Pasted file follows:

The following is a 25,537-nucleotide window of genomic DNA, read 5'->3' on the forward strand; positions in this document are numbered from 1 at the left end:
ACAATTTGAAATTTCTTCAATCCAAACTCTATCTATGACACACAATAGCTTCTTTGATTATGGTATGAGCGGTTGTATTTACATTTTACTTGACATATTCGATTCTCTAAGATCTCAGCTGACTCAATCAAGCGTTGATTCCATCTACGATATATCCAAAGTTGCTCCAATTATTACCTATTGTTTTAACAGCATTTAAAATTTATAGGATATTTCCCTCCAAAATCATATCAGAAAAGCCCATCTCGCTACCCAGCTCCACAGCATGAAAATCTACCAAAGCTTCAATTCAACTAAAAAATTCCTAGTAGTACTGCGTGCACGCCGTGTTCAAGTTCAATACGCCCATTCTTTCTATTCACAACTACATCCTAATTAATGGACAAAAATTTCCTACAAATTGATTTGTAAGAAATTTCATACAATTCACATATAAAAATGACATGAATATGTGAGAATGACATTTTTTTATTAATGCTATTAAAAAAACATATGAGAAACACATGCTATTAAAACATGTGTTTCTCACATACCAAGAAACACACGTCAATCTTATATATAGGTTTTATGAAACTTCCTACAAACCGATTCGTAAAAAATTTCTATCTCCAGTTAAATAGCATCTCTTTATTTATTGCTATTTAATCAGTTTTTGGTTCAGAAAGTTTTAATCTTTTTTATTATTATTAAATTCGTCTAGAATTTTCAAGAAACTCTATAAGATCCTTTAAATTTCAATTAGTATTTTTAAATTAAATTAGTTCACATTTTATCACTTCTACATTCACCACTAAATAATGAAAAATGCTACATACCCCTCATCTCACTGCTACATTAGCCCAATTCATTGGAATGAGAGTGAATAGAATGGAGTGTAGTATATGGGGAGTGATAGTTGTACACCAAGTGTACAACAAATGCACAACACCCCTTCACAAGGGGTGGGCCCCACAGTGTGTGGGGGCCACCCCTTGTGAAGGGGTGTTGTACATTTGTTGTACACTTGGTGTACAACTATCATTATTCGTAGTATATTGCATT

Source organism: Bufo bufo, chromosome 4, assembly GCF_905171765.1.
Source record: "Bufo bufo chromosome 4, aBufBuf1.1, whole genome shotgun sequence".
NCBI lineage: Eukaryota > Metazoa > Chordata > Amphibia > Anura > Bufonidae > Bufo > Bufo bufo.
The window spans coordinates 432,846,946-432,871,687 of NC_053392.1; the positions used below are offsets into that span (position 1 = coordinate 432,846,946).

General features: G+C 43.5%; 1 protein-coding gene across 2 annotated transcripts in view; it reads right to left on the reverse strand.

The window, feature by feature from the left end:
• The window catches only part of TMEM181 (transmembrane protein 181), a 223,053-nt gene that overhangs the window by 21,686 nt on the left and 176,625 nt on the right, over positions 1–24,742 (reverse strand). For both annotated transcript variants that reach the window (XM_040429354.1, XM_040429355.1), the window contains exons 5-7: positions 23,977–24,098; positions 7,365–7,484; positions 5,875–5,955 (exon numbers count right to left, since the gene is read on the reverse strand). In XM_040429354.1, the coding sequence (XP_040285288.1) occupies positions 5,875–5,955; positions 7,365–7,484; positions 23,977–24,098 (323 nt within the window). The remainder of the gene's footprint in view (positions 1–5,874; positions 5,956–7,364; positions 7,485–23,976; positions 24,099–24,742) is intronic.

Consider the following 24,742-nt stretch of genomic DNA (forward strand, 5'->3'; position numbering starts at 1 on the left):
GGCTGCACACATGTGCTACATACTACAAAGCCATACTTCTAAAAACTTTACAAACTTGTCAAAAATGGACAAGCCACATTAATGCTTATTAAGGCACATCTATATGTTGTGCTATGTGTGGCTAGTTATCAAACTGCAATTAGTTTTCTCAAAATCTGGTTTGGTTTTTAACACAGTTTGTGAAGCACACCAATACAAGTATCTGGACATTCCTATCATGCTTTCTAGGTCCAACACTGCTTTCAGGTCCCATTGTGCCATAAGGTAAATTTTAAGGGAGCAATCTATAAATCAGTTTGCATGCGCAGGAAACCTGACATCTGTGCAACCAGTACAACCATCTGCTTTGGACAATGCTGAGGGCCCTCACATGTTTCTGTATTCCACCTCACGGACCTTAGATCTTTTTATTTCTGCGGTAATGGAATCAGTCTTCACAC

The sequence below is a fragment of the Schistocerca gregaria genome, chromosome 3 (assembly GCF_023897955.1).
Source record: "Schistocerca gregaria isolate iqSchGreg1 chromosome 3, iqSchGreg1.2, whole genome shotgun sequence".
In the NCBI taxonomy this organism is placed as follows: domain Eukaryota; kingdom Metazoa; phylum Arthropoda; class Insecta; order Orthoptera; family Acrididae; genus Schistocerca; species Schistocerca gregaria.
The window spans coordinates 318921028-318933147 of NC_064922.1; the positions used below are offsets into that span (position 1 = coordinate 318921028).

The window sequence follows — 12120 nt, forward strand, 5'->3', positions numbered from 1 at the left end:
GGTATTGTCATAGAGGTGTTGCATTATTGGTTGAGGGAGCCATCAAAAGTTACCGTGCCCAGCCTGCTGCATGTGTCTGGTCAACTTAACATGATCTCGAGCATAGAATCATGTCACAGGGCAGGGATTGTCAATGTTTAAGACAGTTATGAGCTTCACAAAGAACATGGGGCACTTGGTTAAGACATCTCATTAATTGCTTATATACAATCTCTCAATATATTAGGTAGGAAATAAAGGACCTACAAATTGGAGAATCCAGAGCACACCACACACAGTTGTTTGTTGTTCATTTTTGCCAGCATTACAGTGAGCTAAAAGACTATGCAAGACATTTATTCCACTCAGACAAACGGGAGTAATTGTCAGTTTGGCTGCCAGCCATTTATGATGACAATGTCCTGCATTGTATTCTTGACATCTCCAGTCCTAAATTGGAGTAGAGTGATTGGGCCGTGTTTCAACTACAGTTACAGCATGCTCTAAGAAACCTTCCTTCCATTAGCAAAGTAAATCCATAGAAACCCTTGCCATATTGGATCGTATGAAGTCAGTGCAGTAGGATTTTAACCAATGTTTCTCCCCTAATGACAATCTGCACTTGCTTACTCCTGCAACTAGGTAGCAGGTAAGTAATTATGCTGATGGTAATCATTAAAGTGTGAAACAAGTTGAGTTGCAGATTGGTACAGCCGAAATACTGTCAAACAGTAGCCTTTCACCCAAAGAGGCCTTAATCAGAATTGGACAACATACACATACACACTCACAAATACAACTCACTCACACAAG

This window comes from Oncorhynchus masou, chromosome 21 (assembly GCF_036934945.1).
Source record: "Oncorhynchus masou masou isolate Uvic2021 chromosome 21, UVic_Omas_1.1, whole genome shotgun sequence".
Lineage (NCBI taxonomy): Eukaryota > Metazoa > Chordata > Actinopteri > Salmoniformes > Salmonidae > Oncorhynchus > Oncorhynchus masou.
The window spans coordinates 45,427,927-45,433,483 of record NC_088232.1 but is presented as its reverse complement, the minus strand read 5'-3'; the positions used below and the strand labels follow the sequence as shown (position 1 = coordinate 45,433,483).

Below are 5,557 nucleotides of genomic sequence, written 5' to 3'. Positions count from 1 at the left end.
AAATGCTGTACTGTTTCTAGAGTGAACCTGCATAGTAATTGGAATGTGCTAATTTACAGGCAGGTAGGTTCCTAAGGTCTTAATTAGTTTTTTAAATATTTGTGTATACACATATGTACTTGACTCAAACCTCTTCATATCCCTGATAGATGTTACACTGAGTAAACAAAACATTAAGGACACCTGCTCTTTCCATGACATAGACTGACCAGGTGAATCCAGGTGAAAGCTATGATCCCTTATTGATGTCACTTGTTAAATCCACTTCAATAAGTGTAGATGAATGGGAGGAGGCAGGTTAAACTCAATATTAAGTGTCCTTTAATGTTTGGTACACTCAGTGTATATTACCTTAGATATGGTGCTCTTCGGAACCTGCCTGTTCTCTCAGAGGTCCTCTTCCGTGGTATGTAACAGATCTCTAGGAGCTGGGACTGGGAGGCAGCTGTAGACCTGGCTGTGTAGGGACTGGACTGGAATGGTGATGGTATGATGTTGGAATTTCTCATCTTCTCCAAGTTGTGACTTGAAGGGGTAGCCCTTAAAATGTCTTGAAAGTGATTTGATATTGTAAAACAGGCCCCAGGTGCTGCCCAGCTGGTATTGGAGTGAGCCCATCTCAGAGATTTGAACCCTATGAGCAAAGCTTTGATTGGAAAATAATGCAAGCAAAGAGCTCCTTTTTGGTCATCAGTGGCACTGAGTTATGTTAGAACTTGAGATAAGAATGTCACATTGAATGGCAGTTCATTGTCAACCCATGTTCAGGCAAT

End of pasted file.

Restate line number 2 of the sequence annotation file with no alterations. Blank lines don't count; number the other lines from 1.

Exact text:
ACAATTTGAAATTTCTTCAATCCAAACTCTATCTATGACACACAATAGCTTCTTTGATTATGGTATGAGCGGTTGTATTTACATTTTACTTGACATATTCGATTCTCTAAGATCTCAGCTGACTCAATCAAGCGTTGATTCCATCTACGATATATCCAAAGTTGCTCCAATTATTACCTATTGTTTTAACAGCATTTAAAATTTATAGGATATTTCCCTCCAAAATCATATCAGAAAAGCCCATCTCGCTACCCAGCTCCACAGCATGAAAATCTACCAAAGCTTCAATTCAACTAAAAAATTCCTAGTAGTACTGCGTGCACGCCGTGTTCAAGTTCAATACGCCCATTCTTTCTATTCACAACTACATCCTAATTAATGGACAAAAATTTCCTACAAATTGATTTGTAAGAAATTTCATACAATTCACATATAAAAATGACATGAATATGTGAGAATGACATTTTTTTATTAATGCTATTAAAAAAACATATGAGAAACACATGCTATTAAAACATGTGTTTCTCACATACCAAGAAACACACGTCAATCTTATATATAGGTTTTATGAAACTTCCTACAAACCGATTCGTAAAAAATTTCTATCTCCAGTTAAATAGCATCTCTTTATTTATTGCTATTTAATCAGTTTTTGGTTCAGAAAGTTTTAATCTTTTTTATTATTATTAAATTCGTCTAGAATTTTCAAGAAACTCTATAAGATCCTTTAAATTTCAATTAGTATTTTTAAATTAAATTAGTTCACATTTTATCACTTCTACATTCACCACTAAATAATGAAAAATGCTACATACCCCTCATCTCACTGCTACATTAGCCCAATTCATTGGAATGAGAGTGAATAGAATGGAGTGTAGTATATGGGGAGTGATAGTTGTACACCAAGTGTACAACAAATGCACAACACCCCTTCACAAGGGGTGGGCCCCACAGTGTGTGGGGGCCACCCCTTGTGAAGGGGTGTTGTACATTTGTTGTACACTTGGTGTACAACTATCATTATTCGTAGTATATTGCATT